Rose Elinor Dougall – Stellular

The moods flit between careworn and defiant.

Rose Elinor Dougall - Stellular

The moods flit between careworn and defiant.

Label: Vermillion Records
Released: 20th January 2017
Rating: ★★★★

“Brighton originated pop-experiment” The Pipettes were, according to music-as-magic comic Phonogram, “sixties-girl-band aesthetics plus modern lyrical concerns times polkadots”, touting a manifesto and a fairly neat line in handclaps. Going solo, Rose Elinor Dougall took the dreamy indie-pop path with 2010’s ‘Without Why’, then spent time fronting Mark Ronson’s touring band. “There was a lot of me hiding behind my fringe and being indie,” she’s said, “then I was forced to the front of the stage”. Slightly delayed, with tracks appearing as long ago as 2013, ‘Stellular’ suggests this spell in the limelight was all for the good.

‘Colour of Water’ sets the scene perfectly, building from fluid, solitary picked guitar – the twang complementing Dougall’s occasional folkish vowels perfectly – and bursting into widescreen synth pop: drivetime radio for intergalactic highways. This insistent momentum carries through ‘Strange Warnings’ and the title track. A reassuring clarion call to people “hanging around…cold and cruel” cities, their “hopes and despairs in parallel”, it weds relentless forward motion and a dizzying pop headrush to the kind of icily ‘80s production – here in spades – that made Shura’s ‘Nothing’s Real’ a 2016 highlight. It’s a sound Dougall crafted alongside Oli Bayston – aka Boxed In – who guests on the cavernous, melancholy ‘Dive’.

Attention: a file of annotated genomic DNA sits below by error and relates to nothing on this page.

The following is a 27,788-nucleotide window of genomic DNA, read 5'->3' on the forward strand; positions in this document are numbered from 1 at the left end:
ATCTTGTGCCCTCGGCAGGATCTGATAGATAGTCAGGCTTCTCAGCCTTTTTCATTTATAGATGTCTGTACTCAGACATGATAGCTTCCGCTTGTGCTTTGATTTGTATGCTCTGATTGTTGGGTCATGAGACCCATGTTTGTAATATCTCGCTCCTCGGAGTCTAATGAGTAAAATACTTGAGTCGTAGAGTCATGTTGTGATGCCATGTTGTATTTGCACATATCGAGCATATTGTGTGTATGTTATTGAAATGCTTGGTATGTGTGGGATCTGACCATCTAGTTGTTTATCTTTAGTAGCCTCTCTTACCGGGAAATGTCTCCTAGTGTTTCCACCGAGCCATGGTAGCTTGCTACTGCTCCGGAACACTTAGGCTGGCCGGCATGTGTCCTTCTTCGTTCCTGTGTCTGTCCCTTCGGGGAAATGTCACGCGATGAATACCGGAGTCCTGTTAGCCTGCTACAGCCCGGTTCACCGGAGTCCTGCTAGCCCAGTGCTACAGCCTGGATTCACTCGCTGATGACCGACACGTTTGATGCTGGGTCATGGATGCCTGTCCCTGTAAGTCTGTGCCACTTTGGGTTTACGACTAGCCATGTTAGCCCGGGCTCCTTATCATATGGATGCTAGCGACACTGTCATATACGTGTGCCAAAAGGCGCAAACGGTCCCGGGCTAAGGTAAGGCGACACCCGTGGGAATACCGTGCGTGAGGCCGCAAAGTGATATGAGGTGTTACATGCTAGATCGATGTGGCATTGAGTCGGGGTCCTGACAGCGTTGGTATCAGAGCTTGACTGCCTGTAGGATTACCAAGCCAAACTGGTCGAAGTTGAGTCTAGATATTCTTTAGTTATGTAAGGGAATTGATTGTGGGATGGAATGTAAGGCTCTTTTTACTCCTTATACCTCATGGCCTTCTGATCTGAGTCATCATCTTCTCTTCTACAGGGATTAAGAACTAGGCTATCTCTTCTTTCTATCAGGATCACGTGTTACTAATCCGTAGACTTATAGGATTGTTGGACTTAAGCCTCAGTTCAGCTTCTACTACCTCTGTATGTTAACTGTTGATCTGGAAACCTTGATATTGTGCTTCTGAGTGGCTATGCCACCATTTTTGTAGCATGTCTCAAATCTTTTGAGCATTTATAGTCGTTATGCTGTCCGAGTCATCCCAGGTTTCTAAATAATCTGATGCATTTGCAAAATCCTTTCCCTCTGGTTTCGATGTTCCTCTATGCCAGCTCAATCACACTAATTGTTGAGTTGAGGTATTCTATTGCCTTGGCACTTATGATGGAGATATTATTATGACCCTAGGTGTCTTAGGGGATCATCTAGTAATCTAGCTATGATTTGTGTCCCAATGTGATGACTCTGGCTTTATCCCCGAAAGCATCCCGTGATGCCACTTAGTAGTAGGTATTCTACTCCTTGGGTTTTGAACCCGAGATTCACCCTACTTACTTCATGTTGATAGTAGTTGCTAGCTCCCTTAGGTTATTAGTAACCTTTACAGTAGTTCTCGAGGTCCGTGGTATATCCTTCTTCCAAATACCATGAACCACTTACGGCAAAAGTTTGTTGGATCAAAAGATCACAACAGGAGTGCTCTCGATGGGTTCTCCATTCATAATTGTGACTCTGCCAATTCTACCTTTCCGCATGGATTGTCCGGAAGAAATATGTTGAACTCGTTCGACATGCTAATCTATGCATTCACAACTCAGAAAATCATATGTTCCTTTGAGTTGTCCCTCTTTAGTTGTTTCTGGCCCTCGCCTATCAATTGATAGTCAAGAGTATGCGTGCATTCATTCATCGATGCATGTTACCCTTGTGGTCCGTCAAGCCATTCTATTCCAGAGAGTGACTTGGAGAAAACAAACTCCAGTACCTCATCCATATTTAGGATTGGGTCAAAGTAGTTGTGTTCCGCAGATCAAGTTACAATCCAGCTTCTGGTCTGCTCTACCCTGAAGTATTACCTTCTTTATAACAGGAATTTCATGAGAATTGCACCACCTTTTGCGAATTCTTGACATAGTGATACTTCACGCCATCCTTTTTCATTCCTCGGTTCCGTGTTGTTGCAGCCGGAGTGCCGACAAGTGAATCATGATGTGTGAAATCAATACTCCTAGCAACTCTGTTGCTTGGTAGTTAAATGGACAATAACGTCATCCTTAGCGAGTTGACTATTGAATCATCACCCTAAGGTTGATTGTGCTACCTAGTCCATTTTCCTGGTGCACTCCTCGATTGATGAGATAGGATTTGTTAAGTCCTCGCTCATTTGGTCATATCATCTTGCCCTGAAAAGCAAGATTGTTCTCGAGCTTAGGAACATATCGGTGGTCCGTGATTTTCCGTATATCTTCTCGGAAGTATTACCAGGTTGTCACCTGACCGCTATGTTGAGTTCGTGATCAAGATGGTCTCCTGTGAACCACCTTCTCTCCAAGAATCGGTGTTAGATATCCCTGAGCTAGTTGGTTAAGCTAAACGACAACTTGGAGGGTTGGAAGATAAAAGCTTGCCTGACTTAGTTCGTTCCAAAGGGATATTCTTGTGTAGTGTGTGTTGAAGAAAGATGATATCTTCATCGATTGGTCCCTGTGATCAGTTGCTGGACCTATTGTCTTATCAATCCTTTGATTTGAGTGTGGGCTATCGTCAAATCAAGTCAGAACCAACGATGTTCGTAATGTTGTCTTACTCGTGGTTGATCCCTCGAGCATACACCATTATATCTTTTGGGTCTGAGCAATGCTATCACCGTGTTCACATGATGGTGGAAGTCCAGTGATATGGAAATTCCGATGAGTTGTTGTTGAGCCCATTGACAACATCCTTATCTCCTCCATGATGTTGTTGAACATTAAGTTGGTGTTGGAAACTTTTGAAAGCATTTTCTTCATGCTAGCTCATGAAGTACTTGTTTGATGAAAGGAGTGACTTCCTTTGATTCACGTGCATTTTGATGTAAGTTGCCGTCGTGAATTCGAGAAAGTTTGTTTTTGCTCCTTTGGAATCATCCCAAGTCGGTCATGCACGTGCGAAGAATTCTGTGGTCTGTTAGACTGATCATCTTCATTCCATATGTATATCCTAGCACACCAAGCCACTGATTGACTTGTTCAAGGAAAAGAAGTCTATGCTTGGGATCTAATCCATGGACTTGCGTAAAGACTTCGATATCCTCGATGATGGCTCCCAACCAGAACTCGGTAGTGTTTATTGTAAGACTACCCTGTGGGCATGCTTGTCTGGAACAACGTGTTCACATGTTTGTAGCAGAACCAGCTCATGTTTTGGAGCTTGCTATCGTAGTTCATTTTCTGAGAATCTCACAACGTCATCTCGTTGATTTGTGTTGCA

The moods flit between careworn and defiant: ‘Closer’ is lithe and lissom, with bold, slashing guitar – a fanfare to nights on the pull; ‘Take Yourself With You’ polishes up the wistful, Sundays-esque indie-pop of her debut; and ‘All At Once’ is funky and brusque (“I’m so tired of waiting/sentence me to heaven”). ‘Answer Me’, meanwhile, uptempo but sweetly tear-stained, suggests early ‘90s Kylie – a comparison you don’t chuck around lightly. By the gorgeous ‘Wanderer’, all mournful piano and Liz Fraser-esque vocals, Rose is reflective and settled. Rob Mesure

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